This course is a must for physical therapists performing women’s health physical therapy.  I have found there is a need to reduce inflammation in pelvic pain patients either prior to beginning intravaginal treatment or following intravaginal treatment. In both cases, inflammation is prevalent.  Patients who are in an acute state of pain will be more tolerant of intravaginal treatment and those who flair up following treatment will have less discomfort and inflammation.

What inspired you to create this course?

I developed treatment protocols for a variety of diagnoses in women’s health that included MLD for patients with pelvic pain and inflammation.  A physical therapy expert on pelvic pain,who is a colleague of mine from Herman and Wallace, intimated other therapists attending her courses expressed an interest in learning techniques to treat inflammation in pelvic pain patients.  Her high regard for Herman and Wallace and the apparent need for a course motivated me to develop this program.

What resources and research were used when writing this course?

During my Klose Lymphedema Training Course, I learned the benefits of MLD included decreasing inflammation and pain.  Additionally, as I researched treatment for pelvic pain, I frequently observed that the primary treatment goals were to decrease pain and inflammation.  With my extensive knowledge of the lymphatic system combined with the current research on pelvic pain, I connected the idea that to improve the patient out come and decrease the duration of physical therapy treatment, manual lymphatic drainage needs to be apart of the treatment protocol.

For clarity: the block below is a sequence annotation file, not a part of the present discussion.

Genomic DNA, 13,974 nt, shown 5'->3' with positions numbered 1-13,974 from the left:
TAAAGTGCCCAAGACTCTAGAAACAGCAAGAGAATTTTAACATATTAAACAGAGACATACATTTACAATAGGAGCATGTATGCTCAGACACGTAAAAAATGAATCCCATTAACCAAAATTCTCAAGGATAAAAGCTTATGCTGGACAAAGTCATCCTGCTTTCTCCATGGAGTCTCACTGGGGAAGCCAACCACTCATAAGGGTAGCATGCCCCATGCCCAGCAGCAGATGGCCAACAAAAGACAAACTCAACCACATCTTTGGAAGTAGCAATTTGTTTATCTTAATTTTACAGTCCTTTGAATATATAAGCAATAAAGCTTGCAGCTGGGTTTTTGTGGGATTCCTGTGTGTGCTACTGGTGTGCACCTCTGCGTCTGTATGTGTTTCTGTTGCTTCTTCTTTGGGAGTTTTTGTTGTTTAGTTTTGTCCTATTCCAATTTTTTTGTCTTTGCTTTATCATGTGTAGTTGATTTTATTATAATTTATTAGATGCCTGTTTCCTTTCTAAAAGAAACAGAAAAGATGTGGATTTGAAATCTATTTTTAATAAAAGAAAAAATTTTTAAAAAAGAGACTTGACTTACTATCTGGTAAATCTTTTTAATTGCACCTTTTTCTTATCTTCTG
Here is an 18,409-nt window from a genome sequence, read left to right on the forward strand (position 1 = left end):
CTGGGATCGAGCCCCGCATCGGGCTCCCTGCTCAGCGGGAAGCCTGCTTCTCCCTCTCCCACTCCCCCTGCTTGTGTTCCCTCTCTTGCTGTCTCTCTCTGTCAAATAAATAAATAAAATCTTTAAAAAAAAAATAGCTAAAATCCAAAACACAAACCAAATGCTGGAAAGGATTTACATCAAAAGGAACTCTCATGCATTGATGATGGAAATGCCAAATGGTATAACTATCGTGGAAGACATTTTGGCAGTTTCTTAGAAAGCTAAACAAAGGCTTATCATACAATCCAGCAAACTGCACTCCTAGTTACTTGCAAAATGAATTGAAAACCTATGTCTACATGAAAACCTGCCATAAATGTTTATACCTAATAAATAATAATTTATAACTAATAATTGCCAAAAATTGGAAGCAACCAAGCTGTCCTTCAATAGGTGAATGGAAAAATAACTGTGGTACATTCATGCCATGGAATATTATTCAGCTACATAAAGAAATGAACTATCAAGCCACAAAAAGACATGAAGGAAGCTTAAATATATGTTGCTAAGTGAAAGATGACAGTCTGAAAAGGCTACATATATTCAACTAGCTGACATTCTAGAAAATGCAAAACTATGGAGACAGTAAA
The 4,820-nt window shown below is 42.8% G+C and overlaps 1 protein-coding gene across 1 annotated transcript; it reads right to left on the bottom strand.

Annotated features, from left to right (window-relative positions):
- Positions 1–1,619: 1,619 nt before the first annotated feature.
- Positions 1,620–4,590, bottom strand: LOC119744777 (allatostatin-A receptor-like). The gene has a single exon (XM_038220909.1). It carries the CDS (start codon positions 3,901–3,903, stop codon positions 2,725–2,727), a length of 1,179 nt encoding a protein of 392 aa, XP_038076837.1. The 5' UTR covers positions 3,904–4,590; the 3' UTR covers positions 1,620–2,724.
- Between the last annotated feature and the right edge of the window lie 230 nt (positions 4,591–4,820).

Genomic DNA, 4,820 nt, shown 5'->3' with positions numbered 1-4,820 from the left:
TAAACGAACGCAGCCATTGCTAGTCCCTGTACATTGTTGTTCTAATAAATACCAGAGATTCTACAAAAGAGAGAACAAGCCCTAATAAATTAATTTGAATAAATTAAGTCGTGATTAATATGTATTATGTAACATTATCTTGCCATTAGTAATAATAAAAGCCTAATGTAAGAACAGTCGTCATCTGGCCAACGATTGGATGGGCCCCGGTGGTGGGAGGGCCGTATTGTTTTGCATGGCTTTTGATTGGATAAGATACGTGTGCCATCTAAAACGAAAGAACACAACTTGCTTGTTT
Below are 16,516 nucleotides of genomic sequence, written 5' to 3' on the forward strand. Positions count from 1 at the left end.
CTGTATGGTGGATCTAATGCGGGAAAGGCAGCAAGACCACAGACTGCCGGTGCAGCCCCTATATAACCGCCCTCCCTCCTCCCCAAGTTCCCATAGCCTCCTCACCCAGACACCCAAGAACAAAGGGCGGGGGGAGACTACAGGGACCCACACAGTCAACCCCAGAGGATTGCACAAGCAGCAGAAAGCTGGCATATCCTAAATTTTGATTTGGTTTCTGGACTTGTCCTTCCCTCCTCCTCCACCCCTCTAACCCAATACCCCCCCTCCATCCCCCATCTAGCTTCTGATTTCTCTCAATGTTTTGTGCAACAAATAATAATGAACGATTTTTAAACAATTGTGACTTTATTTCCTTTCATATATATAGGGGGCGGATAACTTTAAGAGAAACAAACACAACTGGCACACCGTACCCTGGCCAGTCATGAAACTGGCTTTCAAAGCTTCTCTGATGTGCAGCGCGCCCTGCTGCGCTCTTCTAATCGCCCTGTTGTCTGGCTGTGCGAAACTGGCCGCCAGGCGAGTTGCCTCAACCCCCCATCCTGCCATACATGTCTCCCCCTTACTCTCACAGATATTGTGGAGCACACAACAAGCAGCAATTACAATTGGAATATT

Can you describe clinical/treatment approach/techniques covered in this continuing education course?

The clinical treatment approach, following a comprehensive women’s health physical therapy evaluation, includes how to decrease pain and inflammation.  You will be able to apply MLD for the pelvis and genitals to your current treatment protocol for your pelvic pain patients.  The seminar will cover emptying lymph node groups to receive additional lymph, making path ways to transport lymphatic fluid, and transporting lymph fluid from the pelvis, genitals and thighs to the terminus. When you have completed this course, you will have a general understanding of the lymphatic system, know when to use manual lymph drainage, and demonstrate how  to perform manual lymph drainage for the pelvis and genitals.

Why should a therapist take this course? How can these skill sets benefit his/her practice?

You will want to take this course to improve quality care and decrease pain and inflammation in your pelvic pain patients.  It is effective and gentle to use as a stand  alone treatment if needed due to patients in ability to tolerate more aggressive therapy.  Following this course you will be able to return to your clinic and begin   using MLD on your pelvic pain patients.